Political Education

There are three ways I can think of to repair Britain’s crippled democracy. One is a fairer electoral system than our present ‘FPTP’ one. (Here’s one way of doing it while still retaining local accountability: https://bernardjporter.com/2016/02/29/first-past-the-post/.) The second way is the introduction of a truly ‘free’ press: i.e. one that is not only ‘free’ in a commercial sense, or ‘free’ to anyone who can buy it up.

The third way is the introduction of proper political education in schools. That would involve teaching pupils about the fundamentals of the British constitution, such as it is; how to recognise ‘propaganda’, especially of the ‘fake’ sort; fact-checking against sources; questioning; and – most important of all – how to think rationally, in a joined-up way, and with a regard for the contexts of ideas and events, of which the ‘historical’ context could be one. I understand that some schools have been trying to do much if not most of this. My heart goes out to them, in these dangerously divisive times. (They may, incidentally, find my forthcoming book helpful.)

One of those schools appears to be the one in Nottingham whose pupils, as part of their Politics course, recently wrote a letter to the Education Secretary highly critical of the impact of government policies on them; and also, more generally, of Boris Johnson’s ‘hypocrisy’ (https://www.dailymail.co.uk/news/article-10494787/Nadhim-Zahawi-slams-Nottingham-school-told-pupils-criticise-Boris-Johnson-Partygate.html.) That of course angered Conservatives no end, and seemed to confirm their age-old prejudice against any kind of ‘political education’ in the hands of teachers, whom they have long suspected to be, as a genus, ‘left-wing’.

This goes way back. I remember that in my schooldays – I’m talking of the 1950s here – we weren’t allowed to be taught any History post-1914 (or even earlier), on the grounds that it could so easily be twisted by evil Marxist pedagogues into political indoctrination. ‘Working-class’ history was discouraged too. The equivalent issues today, similarly mistrusted by the Right, appear to be ‘Black’, Women’s, Colonial and ‘Queer’ histories: all of them threatening to poison the public discourse with what is termed ‘wokery’. (Whose excesses, incidentally, also often anger me.)

Today’s Tories dislike these disciplines and approaches mainly because of the threats they pose to their own dominant world view. It was the ‘Left-wing’ slant of those Nottingham school-kids’ letter that they objected to. If Politics is to be taught in schools, say the critics, it should be ‘balanced’: on the one hand Johnson the liar and hypocrite; on the other hand brave Sir Boris, killing the dragon ‘Covid’. Both sides should be presented equally. (Rather as they are supposed to be on the BBC. ‘On the other side of the argument we have the Flat Earther, Mr…’)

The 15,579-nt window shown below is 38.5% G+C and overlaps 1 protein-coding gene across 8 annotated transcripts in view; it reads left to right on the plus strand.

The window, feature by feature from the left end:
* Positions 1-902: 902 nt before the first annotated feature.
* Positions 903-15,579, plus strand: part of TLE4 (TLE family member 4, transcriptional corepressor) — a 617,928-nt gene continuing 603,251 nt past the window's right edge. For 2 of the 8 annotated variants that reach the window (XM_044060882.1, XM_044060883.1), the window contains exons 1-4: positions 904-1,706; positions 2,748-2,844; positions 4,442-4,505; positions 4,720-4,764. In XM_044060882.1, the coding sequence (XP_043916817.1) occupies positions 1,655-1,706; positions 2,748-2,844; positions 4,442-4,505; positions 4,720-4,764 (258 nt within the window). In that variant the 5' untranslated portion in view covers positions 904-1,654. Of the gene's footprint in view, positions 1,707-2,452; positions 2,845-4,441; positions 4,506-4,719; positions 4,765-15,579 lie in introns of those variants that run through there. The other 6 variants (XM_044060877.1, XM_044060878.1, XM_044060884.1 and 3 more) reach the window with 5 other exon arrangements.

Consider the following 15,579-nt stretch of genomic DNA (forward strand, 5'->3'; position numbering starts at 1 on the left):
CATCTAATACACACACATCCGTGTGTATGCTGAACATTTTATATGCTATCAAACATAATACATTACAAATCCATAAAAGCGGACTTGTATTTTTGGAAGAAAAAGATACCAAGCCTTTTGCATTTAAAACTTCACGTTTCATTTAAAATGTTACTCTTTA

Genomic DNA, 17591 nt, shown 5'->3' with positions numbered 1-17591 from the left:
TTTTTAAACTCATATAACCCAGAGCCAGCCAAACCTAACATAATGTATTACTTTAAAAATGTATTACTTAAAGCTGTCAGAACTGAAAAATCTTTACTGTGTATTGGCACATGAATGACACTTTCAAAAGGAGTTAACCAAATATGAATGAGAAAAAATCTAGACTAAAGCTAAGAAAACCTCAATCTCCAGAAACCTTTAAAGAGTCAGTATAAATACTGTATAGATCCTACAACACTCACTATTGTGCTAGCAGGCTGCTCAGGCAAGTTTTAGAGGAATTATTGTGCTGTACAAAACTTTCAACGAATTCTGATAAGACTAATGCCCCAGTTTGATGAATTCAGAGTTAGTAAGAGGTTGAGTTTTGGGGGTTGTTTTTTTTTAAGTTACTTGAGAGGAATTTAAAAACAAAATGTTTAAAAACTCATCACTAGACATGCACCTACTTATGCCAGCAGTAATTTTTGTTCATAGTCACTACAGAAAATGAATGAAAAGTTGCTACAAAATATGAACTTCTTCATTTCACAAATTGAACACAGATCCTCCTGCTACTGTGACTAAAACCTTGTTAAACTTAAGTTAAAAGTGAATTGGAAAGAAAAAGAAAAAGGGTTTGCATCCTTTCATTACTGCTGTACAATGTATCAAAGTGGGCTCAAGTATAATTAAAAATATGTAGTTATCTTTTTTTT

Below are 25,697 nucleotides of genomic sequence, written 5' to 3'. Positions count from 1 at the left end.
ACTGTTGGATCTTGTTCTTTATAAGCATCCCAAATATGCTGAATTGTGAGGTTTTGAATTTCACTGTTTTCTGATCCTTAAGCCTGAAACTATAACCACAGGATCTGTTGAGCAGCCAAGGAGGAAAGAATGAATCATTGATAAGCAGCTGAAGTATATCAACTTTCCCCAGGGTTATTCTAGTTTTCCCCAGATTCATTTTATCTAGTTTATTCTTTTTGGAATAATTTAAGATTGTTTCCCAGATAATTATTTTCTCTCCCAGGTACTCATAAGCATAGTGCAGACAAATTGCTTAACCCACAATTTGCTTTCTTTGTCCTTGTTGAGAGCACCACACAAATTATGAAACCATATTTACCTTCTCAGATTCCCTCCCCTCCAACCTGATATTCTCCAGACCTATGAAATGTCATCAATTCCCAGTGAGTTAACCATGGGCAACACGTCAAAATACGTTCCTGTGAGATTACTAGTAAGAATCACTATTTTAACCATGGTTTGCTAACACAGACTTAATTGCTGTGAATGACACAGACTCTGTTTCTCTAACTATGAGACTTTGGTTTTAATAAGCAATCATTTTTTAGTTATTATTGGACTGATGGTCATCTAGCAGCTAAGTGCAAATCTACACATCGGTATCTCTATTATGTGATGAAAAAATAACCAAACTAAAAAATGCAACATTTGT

I don’t suppose it has occurred to these Tory critics that, if teachers do tend to be Left-wing, it could be because they are more highly educated – even ‘brighter’ – than other people; and consequently more likely – often, if not always – to be right? – Of course this is an ‘élitist’ view, and so dangerous to voice publicly. But élitists have a right to be heard too.

About bernardporter2013

Retired academic, author, historian.
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2 Responses to Political Education

  1. Tony says:

    In my 1960s grammar school political activity was rather frowned upon, especially given the conservative assumptions (emulating the public school ethos etc) even though in a working class area. There was no political education, and I had to study ‘British Constitution’ in the public library, obtained grade A, and regarded by the teachers as a bizarre thing to do. In the 1964 ‘mock’ school election the small Labour group was defeated by the Conservative, but at least Labour won the real election.

    Liked by 1 person

    • In my school ‘mock election’ in the 50s (in which I was too young to vote) the Communist candidate had to have a bodyguard, and the Conservatives were on track to win until a late candidate entered the lists, representing the ‘Intellectual Extremists’ and headed by a joker known as ‘Daddy’. No policies, but a wonderful slogan: ‘Sideways with Daddy’. He won with a landslide. The Headmaster – keen on serious political education – was livid.


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